So, you would say that a good designer is, in some way, gifted? Isn't experience and taste obtainable by anyone?

      0 points
      • Ray MartinRay Martin, 1 year ago

        Not necessarily but do think different people are born with a penchant for good taste — not sure what it is exactly but it's ultimately developed through exposure. Obviously my $.02

        0 points
  • Antek GrzankaAntek Grzanka, over 1 year ago

    Everyone who likes good design can be a designer. If someone doesn't care then not. Applicable to any field.

    0 points
  • Adam WAdam W, over 1 year ago

    I think your definition of what a designer is, is too narrow. We don't work in a vacuum, and our product/output is not for no one. Anyone who has any level of influence over the product IS a designer.

    0 points
    • barry saundersbarry saunders, 1 year ago

      Do you think so? A janitor in a hospital has an impact on the health of a patient but that doesn't make them a doctor.

      1 point
      • Adam WAdam W, 1 year ago

        I do, and this is a good analogy for comparison. Let me try to unpack this a little bit.

        If you consider the “health of a patient” or “design of a product” the final outcome, then all contributing members are equally important because that specific final outcome is dependent on exactly those contributions. All contributing members are working towards that goal, directly or not.

        Operating under a certain set of skills or responsibilities does not exhaust what it means to be a designer (or a doctor, or a janitor, or a writer, or a manager). That is just one way a designer can be, one way of accessing that area of the process. So, if to create a product is to design it, and there are many ways to access that process and make meaningful contributions, then everyone who contributes in reaching that specific final product/outcome is a designer.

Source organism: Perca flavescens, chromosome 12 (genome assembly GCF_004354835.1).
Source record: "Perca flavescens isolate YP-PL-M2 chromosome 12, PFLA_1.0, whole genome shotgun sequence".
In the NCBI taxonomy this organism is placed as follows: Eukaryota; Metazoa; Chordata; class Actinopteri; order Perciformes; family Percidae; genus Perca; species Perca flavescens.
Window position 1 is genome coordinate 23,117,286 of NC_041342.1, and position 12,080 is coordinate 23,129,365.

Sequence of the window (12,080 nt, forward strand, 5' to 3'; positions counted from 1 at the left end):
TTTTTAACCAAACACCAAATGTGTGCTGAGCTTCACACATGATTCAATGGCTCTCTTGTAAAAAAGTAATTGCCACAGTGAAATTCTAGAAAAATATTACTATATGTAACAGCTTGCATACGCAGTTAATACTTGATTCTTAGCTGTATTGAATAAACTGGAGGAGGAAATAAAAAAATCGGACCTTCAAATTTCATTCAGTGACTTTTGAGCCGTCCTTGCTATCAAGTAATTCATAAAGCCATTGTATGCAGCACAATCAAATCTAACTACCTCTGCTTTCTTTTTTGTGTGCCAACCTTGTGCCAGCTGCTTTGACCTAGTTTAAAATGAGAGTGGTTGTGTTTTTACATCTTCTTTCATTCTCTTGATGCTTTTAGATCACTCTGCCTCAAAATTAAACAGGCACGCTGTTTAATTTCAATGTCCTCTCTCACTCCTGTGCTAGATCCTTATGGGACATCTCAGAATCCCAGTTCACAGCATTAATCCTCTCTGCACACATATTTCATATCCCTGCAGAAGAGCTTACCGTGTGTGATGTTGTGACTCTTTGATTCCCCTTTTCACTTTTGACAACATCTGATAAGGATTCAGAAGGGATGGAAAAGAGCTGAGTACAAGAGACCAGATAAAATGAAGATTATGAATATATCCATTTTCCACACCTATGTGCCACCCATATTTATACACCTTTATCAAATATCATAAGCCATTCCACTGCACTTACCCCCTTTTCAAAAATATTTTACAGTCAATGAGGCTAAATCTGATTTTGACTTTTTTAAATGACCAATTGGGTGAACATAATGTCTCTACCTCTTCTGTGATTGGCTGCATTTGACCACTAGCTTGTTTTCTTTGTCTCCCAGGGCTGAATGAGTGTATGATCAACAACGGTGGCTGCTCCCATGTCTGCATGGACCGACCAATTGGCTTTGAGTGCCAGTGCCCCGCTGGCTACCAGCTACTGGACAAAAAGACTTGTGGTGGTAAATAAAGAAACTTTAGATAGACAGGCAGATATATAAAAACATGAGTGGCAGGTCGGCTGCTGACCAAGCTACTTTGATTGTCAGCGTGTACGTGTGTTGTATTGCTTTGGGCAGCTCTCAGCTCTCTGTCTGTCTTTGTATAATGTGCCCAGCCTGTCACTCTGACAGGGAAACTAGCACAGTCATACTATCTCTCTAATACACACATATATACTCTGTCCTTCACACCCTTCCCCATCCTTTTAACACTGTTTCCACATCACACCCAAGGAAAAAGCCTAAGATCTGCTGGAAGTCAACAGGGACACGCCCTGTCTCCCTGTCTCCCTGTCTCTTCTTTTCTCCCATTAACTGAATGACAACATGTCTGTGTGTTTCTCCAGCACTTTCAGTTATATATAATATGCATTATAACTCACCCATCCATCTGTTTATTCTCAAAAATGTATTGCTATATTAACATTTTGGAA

Titles (such as designer in the previously-mentioned narrow sense) are only useful in labelling what kind of experience you have had, and coloring expectations for what you do on a daily basis.

        To your point though, acquiring the title of doctor requires a very specific and intensive educational and career path. Design, as a profession, is a lot more open and generally accessible, and there are lot more angles from which you can meaningfully contribute. But when you frame those titles as the outcome of their work, then it cracks open the definition, because the process has many dimensions and points of entry.

        0 points
        • barry saundersbarry saunders, 1 year ago

          I can see your reasoning, but I don't fully agree.

          We use job titles to recognise what we do and what we are responsible for, not just the final outcome of the work. That fact all contributing members work towards the health of a patient defines the mission of the business, not the individual. A janitor's focus is cleaning, and they can do that in a business that creates patient health, or stock market trades, or entertainment, etc. Similarly a developer may have the core focus of building reusable, efficient code, a goal which may be counterposed to the goal of providing a good user experience. If I as a designer ask the developer and product owner for a feature that, say, adds more complexity to the code but solves for a particular user need, in that moment we're negotiating from our respective positions of expertise. We may all have the overall goal of providing a good product, but within that we have different goals such as user experience (design), code simplicity (developer) and ROI (PO).

          There are a lot of ways people can contribute to the creation of a product. But the core responsibility for user research, user testing, ideation and validation, the rendering of intent is that of the designer, and the designer is the person who can take that skillset to another business and do it there.